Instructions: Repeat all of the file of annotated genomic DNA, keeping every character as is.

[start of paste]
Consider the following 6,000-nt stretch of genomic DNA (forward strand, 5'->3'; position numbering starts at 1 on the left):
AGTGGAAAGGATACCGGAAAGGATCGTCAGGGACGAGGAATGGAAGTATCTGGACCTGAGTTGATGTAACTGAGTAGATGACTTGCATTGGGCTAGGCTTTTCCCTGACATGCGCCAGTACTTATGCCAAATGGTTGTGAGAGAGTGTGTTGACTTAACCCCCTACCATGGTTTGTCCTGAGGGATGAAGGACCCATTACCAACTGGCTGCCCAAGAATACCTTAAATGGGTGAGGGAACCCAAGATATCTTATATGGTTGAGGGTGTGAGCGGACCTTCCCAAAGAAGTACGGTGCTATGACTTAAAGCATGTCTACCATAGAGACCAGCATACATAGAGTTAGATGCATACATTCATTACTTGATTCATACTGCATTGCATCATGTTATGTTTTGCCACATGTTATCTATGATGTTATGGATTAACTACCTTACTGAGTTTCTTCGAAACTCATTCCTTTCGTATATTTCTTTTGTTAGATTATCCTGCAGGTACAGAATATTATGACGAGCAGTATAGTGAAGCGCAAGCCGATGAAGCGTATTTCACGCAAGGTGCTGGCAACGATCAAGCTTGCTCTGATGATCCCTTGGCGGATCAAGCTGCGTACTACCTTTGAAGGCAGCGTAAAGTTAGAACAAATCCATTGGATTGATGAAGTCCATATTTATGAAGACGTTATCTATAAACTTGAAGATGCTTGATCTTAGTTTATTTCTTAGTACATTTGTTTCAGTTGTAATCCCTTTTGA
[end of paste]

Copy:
Consider the following 6,000-nt stretch of genomic DNA (forward strand, 5'->3'; position numbering starts at 1 on the left):
AGTGGAAAGGATACCGGAAAGGATCGTCAGGGACGAGGAATGGAAGTATCTGGACCTGAGTTGATGTAACTGAGTAGATGACTTGCATTGGGCTAGGCTTTTCCCTGACATGCGCCAGTACTTATGCCAAATGGTTGTGAGAGAGTGTGTTGACTTAACCCCCTACCATGGTTTGTCCTGAGGGATGAAGGACCCATTACCAACTGGCTGCCCAAGAATACCTTAAATGGGTGAGGGAACCCAAGATATCTTATATGGTTGAGGGTGTGAGCGGACCTTCCCAAAGAAGTACGGTGCTATGACTTAAAGCATGTCTACCATAGAGACCAGCATACATAGAGTTAGATGCATACATTCATTACTTGATTCATACTGCATTGCATCATGTTATGTTTTGCCACATGTTATCTATGATGTTATGGATTAACTACCTTACTGAGTTTCTTCGAAACTCATTCCTTTCGTATATTTCTTTTGTTAGATTATCCTGCAGGTACAGAATATTATGACGAGCAGTATAGTGAAGCGCAAGCCGATGAAGCGTATTTCACGCAAGGTGCTGGCAACGATCAAGCTTGCTCTGATGATCCCTTGGCGGATCAAGCTGCGTACTACCTTTGAAGGCAGCGTAAAGTTAGAACAAATCCATTGGATTGATGAAGTCCATATTTATGAAGACGTTATCTATAAACTTGAAGATGCTTGATCTTAGTTTATTTCTTAGTACATTTGTTTCAGTTGTAATCCCTTTTGA